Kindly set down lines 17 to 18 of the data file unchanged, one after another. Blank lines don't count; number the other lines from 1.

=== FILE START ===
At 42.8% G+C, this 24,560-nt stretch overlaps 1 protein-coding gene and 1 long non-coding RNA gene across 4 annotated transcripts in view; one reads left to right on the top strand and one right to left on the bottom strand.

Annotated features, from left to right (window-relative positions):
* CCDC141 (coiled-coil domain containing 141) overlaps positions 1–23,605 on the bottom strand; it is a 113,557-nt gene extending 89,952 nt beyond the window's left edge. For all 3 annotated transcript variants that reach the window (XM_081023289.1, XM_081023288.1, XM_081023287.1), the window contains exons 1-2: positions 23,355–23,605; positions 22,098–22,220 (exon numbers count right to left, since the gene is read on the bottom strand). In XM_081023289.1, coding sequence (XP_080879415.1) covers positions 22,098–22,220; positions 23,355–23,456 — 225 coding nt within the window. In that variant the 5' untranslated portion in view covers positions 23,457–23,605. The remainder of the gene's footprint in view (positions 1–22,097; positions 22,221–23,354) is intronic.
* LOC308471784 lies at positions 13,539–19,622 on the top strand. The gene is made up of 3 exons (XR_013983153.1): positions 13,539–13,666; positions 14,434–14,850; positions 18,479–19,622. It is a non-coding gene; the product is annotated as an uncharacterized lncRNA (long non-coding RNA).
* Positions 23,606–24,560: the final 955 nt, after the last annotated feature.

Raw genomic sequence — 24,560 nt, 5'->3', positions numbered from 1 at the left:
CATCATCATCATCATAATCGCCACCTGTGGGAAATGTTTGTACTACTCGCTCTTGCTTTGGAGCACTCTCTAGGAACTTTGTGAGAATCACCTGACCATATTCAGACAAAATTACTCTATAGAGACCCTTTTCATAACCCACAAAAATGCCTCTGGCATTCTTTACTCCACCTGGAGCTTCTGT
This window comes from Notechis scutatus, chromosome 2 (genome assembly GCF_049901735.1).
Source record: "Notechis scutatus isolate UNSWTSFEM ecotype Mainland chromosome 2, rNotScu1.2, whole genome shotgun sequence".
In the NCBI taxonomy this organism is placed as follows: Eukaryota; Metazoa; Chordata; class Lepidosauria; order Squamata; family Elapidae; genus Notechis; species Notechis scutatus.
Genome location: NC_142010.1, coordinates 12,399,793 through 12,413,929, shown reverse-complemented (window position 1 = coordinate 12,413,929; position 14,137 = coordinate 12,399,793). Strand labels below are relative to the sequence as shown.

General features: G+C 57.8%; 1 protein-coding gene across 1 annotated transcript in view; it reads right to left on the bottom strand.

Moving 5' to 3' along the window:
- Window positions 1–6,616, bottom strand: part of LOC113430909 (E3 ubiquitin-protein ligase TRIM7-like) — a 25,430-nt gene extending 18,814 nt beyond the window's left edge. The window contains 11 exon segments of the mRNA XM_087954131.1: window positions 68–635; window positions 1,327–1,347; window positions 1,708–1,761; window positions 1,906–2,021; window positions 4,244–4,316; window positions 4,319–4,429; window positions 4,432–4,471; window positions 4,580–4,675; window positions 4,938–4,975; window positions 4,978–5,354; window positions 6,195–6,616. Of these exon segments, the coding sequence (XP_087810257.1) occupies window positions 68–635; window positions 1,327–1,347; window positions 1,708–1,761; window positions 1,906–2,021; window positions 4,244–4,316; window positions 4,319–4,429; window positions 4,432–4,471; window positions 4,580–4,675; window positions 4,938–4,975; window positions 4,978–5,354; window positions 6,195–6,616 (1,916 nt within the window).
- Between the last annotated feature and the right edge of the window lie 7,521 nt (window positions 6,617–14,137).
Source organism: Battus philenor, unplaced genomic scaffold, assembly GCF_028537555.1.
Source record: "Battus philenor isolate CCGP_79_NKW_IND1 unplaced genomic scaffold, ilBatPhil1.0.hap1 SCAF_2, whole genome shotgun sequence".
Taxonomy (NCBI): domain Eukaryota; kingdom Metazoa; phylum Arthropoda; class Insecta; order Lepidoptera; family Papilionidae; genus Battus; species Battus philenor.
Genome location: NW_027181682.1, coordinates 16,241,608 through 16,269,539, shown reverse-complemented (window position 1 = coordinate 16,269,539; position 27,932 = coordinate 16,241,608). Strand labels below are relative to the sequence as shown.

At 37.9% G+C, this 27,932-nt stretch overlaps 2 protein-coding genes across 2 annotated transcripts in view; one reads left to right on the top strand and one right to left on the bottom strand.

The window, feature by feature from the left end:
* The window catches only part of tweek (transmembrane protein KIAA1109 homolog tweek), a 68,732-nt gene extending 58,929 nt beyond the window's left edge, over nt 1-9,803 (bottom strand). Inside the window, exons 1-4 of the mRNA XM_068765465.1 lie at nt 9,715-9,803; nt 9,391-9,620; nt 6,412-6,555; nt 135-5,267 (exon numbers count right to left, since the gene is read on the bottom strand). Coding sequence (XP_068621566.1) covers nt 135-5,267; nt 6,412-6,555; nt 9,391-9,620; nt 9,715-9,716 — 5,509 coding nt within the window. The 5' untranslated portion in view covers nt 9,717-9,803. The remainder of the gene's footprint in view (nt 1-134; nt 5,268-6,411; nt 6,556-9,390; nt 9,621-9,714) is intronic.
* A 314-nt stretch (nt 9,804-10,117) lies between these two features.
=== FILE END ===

Source record: "Battus philenor isolate CCGP_79_NKW_IND1 unplaced genomic scaffold, ilBatPhil1.0.hap1 SCAF_2, whole genome shotgun sequence".
Taxonomy (NCBI): domain Eukaryota; kingdom Metazoa; phylum Arthropoda; class Insecta; order Lepidoptera; family Papilionidae; genus Battus; species Battus philenor.